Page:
The premiums of a homeowners insurance policy are what you must pay to maintain the policy's coverage. There are a few different considerations to take into account when deciding how to pay your home insurance premiums.
Pay Annually or Monthly
Most insurance companies will let you pay your home insurance premiums once per year or break the cost out into equal monthly installments. If you choose to pay annually, you'll have to make the payment in full at the start of the policy's effective period. Should you choose to pay monthly, you might have to set up automatic payments so that you don't forget a month.
If you can afford to pay the full premium of your home insurance policy up front, it's usually best to do so. Not only will you have only one payment to remember and make, but you'll also likely qualify for a discount. Many insurers offer a small percent off the bill if you pay in full up front, and even a small percent on a year's premiums can be a decent amount of savings.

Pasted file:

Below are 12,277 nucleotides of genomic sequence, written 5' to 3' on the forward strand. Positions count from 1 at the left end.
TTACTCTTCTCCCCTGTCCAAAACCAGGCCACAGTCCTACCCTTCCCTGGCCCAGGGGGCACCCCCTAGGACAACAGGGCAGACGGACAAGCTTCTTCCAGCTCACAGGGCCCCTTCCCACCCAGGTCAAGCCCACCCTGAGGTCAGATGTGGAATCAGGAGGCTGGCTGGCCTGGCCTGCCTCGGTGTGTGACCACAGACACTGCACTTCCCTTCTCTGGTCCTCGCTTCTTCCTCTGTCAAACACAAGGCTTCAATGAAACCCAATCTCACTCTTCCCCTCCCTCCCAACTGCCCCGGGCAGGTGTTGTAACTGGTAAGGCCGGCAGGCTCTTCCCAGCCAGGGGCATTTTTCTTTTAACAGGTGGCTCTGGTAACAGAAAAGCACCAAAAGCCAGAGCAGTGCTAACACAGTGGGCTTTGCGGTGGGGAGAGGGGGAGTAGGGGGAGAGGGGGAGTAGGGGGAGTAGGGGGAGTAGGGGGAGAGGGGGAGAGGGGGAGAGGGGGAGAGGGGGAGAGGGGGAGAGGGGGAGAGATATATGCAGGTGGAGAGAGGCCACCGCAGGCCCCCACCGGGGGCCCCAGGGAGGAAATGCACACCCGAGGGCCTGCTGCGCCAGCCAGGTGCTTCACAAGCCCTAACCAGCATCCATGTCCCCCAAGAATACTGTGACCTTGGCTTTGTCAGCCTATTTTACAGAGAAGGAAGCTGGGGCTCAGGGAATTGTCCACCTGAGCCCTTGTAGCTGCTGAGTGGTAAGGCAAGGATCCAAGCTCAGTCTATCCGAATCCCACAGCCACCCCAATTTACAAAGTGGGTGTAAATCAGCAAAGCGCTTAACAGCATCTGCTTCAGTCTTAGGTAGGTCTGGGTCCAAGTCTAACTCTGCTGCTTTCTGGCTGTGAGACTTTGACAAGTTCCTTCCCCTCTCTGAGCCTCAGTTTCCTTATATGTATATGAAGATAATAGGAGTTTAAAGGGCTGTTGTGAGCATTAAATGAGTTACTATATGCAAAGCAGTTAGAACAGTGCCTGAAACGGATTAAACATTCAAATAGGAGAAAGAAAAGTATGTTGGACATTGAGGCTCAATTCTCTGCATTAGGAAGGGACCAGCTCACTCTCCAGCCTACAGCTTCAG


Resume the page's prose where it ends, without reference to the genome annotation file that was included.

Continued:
If you can't afford to pay your home insurance policy's premium at once, however, monthly payments let you make smaller payments that fit better into your budget. This is usually a preferable option if you don't have savings or if you're paying off debt as the interest on debt is often higher than what you might save with a pay-in-full discount.
Pay Through Escrow or Directly
When it comes to how the actual payments are sent, they may be submitted as part of an escrow payment or sent directly to your insurer.
An escrow payment is sent to a third party, and it typically includes your mortgage payment, property taxes payment and home insurance payment when used for home-related expenses. The purpose of sending these payments through escrow is so that your mortgage lender can confirm that you're paying for property taxes and home insurance.
If payments are made directly to the insurance company, they're simply submitted by check, online payment or phone payment without showing the mortgage lender that the cost has been paid.
Should you have a mortgage on your home, your lender will likely require that you pay your home insurance premiums via escrow. If you don't have a mortgage on your home, you're welcome to pay your homeowners insurance premiums directly to the insurance company since there's no lender that needs to make sure the payments have been made.